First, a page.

Big Tech and mixed messages concerning coronavirus vaccine progress put pressure on the broader market today, resulting in stocks closing today's volatile session with hefty losses. The Dow fell 130 points, after U.S. President Donald Trump and the director of the Centers for Disease Control and Prevention (CDC) relayed conflicting information regarding the timeline of a widely distributed COVID-19 vaccine. Elsewhere, the S&P 500 stumbled, while the Nasdaq fell considerably alongside shares of major technology stocks. One positive takeaway from the day can be found in better-than-expected jobs data.
Continue reading for more on today's market, including:
- Metlife stock's billion-dollar boost.
- Bull signal flashing for this mining stock.
- Plus, two sinking cruise stocks; more on Perrigo's voluntary recall; and CVS is pivoting higher after an upgrade.
The Dow Jones Industrial Average (DJI - 27,901.98) shed 130.4 points, or 0.5%. Walgreens Boots Alliance (WBA) paced the list of winners today, finishing the day 2.6% higher. Meanwhile, Goldman Sachs (GS) landed at the bottom with a 2.9% drop.
Meanwhile, the S&P 500 Index (SPX - 3,357.01) fell 28.5 points, or 0.8% for the day. The Nasdaq Composite (IXIC - 10,910.28) lost 140.2 points, or 1.3% for today's session.
Lastly, the Cboe Volatility Index (VIX - 26.46) rose 0.4 point, or 1.6%.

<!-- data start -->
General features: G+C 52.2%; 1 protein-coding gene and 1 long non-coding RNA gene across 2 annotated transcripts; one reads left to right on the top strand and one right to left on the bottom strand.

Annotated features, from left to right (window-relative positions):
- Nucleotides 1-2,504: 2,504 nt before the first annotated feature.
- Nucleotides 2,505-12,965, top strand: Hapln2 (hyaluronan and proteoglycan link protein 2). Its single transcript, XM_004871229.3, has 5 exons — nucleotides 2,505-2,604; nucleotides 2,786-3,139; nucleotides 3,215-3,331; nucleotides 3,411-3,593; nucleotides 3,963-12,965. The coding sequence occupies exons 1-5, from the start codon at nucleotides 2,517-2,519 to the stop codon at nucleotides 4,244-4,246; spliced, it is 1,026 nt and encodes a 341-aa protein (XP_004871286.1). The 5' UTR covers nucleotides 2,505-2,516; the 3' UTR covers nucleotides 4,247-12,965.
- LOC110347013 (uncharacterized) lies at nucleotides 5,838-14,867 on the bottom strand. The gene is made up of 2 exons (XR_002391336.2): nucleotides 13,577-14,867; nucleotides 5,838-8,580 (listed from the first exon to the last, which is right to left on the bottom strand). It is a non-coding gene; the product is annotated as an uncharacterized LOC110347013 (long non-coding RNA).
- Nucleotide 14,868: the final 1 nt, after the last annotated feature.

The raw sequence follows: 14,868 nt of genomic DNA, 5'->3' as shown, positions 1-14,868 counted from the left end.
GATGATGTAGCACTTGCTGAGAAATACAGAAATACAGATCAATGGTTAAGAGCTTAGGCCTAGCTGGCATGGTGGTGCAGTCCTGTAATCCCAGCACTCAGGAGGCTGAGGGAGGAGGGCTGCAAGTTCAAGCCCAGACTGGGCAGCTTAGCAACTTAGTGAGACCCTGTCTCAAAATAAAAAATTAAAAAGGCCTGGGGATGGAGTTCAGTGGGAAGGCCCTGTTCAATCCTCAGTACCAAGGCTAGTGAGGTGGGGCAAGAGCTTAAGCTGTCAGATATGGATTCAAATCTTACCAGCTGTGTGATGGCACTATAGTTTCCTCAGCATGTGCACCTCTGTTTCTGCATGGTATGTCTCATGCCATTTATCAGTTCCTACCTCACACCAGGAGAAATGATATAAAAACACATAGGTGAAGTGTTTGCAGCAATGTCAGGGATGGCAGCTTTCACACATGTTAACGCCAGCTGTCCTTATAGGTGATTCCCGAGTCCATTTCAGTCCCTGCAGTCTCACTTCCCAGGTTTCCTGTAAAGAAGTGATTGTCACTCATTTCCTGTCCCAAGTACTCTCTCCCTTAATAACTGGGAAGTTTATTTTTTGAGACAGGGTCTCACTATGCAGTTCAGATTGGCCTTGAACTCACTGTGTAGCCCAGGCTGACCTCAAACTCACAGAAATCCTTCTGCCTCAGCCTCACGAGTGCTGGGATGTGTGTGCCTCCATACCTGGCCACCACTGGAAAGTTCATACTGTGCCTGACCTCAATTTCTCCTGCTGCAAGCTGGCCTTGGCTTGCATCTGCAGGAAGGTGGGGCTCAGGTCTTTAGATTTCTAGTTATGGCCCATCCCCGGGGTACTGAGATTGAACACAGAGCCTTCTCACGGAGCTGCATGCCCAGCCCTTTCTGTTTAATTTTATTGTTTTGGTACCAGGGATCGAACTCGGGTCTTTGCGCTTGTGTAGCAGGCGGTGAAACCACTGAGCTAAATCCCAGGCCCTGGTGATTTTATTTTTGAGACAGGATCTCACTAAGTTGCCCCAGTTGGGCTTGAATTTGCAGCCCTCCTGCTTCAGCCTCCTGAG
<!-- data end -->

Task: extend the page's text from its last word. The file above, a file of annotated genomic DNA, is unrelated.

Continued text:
- Nearly 8 million policyholders are expected to take home a piece of around $2.7 billion in premium rebates from insurers this year -- nearly double the $1.4 billion issued last year. (CNBC)
- Cheap and fast COVID-19 tests are on the way, but risk inaccuracies as U.S. manufacturers aim to produce around 100 million per month by the end of the year. (Reuters)
- Contradictory vaccine comments sank these cruise stocks.
- Perrigo stock is reeled after a voluntary recall.
- An "overweight" rating helped CVS pivot higher.
There were no earnings of note today.
Data courtesy of Trade-Alert
Oil Jumps Higher on Latest OPEC Pledge
Oil prices rose yet again on Thursday, after the Organization of the Petroleum Exporting Countries (OPEC+) pledged to crack down on countries that did not meet output cuts. October-dated crude added 81 cents, or 2%, to settle at $40.97 per barrel.
Gold prices finished the session at their lowest level in over a week. The fall comes after the U.S. Federal Reserve put a lid on investors' hopes for additional stimulus in response to the ongoing coronavirus pandemic. In response, Gold for December-delivery lost $20.60 or 1.1%, to settle at $1,949.90 an ounce.
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